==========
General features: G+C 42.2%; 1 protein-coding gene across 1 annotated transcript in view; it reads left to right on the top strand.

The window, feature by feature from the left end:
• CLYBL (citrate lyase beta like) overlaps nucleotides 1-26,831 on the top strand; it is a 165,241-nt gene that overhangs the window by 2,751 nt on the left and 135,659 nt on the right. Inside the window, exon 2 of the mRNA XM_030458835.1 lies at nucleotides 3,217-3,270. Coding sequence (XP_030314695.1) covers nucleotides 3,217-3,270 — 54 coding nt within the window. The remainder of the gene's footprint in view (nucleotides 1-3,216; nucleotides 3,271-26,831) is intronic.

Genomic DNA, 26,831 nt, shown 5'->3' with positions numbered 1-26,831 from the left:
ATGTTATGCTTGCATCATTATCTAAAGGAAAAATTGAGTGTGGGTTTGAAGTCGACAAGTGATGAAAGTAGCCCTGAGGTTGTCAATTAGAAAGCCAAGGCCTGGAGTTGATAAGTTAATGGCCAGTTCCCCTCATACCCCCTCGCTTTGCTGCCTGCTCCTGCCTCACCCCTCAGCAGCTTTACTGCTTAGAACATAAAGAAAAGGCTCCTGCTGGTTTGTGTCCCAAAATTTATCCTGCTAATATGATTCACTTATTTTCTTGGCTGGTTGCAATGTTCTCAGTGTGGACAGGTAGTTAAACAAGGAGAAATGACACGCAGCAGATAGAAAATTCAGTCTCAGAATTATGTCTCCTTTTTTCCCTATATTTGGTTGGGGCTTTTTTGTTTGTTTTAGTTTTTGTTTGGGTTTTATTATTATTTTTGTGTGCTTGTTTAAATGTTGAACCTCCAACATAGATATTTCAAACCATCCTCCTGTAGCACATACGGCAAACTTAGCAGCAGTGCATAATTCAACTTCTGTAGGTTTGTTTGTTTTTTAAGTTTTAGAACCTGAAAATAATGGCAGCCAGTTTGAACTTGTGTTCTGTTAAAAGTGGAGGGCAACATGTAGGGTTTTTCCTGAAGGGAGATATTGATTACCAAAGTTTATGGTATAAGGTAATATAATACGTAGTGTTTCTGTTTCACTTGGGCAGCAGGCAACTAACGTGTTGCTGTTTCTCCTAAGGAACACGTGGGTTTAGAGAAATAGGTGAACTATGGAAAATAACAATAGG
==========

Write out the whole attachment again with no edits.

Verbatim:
General features: G+C 42.2%; 1 protein-coding gene across 1 annotated transcript in view; it reads left to right on the top strand.

The window, feature by feature from the left end:
• CLYBL (citrate lyase beta like) overlaps nucleotides 1-26,831 on the top strand; it is a 165,241-nt gene that overhangs the window by 2,751 nt on the left and 135,659 nt on the right. Inside the window, exon 2 of the mRNA XM_030458835.1 lies at nucleotides 3,217-3,270. Coding sequence (XP_030314695.1) covers nucleotides 3,217-3,270 — 54 coding nt within the window. The remainder of the gene's footprint in view (nucleotides 1-3,216; nucleotides 3,271-26,831) is intronic.

Genomic DNA, 26,831 nt, shown 5'->3' with positions numbered 1-26,831 from the left:
ATGTTATGCTTGCATCATTATCTAAAGGAAAAATTGAGTGTGGGTTTGAAGTCGACAAGTGATGAAAGTAGCCCTGAGGTTGTCAATTAGAAAGCCAAGGCCTGGAGTTGATAAGTTAATGGCCAGTTCCCCTCATACCCCCTCGCTTTGCTGCCTGCTCCTGCCTCACCCCTCAGCAGCTTTACTGCTTAGAACATAAAGAAAAGGCTCCTGCTGGTTTGTGTCCCAAAATTTATCCTGCTAATATGATTCACTTATTTTCTTGGCTGGTTGCAATGTTCTCAGTGTGGACAGGTAGTTAAACAAGGAGAAATGACACGCAGCAGATAGAAAATTCAGTCTCAGAATTATGTCTCCTTTTTTCCCTATATTTGGTTGGGGCTTTTTTGTTTGTTTTAGTTTTTGTTTGGGTTTTATTATTATTTTTGTGTGCTTGTTTAAATGTTGAACCTCCAACATAGATATTTCAAACCATCCTCCTGTAGCACATACGGCAAACTTAGCAGCAGTGCATAATTCAACTTCTGTAGGTTTGTTTGTTTTTTAAGTTTTAGAACCTGAAAATAATGGCAGCCAGTTTGAACTTGTGTTCTGTTAAAAGTGGAGGGCAACATGTAGGGTTTTTCCTGAAGGGAGATATTGATTACCAAAGTTTATGGTATAAGGTAATATAATACGTAGTGTTTCTGTTTCACTTGGGCAGCAGGCAACTAACGTGTTGCTGTTTCTCCTAAGGAACACGTGGGTTTAGAGAAATAGGTGAACTATGGAAAATAACAATAGG